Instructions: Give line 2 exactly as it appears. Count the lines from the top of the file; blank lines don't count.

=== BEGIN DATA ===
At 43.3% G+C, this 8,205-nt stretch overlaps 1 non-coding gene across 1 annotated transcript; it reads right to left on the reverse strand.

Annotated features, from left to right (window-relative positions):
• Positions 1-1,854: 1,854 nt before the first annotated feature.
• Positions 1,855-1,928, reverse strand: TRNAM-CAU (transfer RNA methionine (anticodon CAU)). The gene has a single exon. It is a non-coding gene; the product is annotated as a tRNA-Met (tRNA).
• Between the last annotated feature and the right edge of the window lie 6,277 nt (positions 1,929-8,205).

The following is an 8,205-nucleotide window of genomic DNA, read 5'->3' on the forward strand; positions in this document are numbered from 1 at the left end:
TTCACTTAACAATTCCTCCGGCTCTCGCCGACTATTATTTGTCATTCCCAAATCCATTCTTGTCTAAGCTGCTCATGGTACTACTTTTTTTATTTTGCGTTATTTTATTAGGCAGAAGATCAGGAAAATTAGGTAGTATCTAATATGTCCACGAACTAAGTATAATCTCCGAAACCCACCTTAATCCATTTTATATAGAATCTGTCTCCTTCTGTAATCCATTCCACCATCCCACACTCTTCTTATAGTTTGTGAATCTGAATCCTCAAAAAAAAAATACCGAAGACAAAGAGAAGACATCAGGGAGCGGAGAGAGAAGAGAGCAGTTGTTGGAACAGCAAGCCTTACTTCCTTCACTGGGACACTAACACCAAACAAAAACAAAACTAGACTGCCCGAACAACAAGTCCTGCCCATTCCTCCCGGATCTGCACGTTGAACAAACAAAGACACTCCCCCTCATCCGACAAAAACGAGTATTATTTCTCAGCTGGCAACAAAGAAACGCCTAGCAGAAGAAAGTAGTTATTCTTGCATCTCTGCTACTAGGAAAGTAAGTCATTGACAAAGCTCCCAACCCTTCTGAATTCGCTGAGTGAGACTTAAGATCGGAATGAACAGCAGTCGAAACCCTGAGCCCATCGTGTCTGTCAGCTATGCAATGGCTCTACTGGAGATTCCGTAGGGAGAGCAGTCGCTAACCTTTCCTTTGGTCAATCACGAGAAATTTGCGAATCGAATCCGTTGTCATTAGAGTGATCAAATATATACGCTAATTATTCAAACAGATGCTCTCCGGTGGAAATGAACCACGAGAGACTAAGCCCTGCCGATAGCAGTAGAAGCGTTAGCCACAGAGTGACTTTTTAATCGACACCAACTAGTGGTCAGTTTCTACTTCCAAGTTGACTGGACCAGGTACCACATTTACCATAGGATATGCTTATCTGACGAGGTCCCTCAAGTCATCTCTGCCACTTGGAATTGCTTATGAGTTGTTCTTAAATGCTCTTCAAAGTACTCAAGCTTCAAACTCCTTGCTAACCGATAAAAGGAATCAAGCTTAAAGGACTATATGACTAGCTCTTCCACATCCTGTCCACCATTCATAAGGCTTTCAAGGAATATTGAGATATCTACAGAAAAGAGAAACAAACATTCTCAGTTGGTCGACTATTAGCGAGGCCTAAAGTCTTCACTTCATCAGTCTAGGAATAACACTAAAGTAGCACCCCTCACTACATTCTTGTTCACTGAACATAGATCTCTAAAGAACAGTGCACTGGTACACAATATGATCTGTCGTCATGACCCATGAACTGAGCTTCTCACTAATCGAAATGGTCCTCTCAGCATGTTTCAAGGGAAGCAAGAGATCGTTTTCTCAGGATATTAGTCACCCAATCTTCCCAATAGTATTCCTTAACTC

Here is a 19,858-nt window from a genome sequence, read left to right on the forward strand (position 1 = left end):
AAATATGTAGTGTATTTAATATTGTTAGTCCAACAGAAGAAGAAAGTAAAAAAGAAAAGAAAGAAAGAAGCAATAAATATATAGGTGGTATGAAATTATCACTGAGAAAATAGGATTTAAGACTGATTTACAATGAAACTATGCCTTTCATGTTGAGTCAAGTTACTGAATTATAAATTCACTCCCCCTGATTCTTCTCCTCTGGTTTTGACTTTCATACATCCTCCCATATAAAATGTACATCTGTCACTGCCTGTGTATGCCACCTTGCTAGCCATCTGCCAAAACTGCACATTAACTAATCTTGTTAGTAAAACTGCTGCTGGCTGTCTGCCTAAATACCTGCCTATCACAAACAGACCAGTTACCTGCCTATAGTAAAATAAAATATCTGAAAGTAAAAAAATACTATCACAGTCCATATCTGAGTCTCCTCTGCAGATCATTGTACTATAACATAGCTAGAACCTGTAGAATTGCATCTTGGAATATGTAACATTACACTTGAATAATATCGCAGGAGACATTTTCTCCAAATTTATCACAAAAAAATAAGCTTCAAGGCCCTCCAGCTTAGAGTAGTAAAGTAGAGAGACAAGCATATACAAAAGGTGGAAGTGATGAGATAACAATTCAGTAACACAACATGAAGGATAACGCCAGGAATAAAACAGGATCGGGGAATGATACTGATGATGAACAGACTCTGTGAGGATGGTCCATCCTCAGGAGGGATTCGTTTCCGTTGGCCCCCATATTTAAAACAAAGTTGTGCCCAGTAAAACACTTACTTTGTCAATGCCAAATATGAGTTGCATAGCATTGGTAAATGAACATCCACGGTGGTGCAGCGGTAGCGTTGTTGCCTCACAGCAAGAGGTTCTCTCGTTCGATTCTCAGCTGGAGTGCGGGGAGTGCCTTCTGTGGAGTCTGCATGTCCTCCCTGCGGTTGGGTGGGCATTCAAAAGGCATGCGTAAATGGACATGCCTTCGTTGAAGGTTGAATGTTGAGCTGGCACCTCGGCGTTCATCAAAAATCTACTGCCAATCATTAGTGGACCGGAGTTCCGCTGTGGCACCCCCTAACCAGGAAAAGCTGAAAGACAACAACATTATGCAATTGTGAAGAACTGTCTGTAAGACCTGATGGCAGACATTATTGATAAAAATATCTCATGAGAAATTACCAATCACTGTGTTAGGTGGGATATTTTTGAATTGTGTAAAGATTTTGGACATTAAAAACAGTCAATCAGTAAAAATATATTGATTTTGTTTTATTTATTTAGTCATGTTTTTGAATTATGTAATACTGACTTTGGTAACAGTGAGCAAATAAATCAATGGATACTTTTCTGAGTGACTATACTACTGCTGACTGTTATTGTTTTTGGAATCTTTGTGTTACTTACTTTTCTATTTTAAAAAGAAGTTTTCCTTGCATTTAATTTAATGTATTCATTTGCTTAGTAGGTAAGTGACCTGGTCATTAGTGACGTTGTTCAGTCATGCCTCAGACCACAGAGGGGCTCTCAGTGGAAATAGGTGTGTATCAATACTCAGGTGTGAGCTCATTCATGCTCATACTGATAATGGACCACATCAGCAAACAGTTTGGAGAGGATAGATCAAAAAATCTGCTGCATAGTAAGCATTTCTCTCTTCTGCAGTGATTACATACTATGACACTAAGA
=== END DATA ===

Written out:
Annotated features, from left to right (window-relative positions):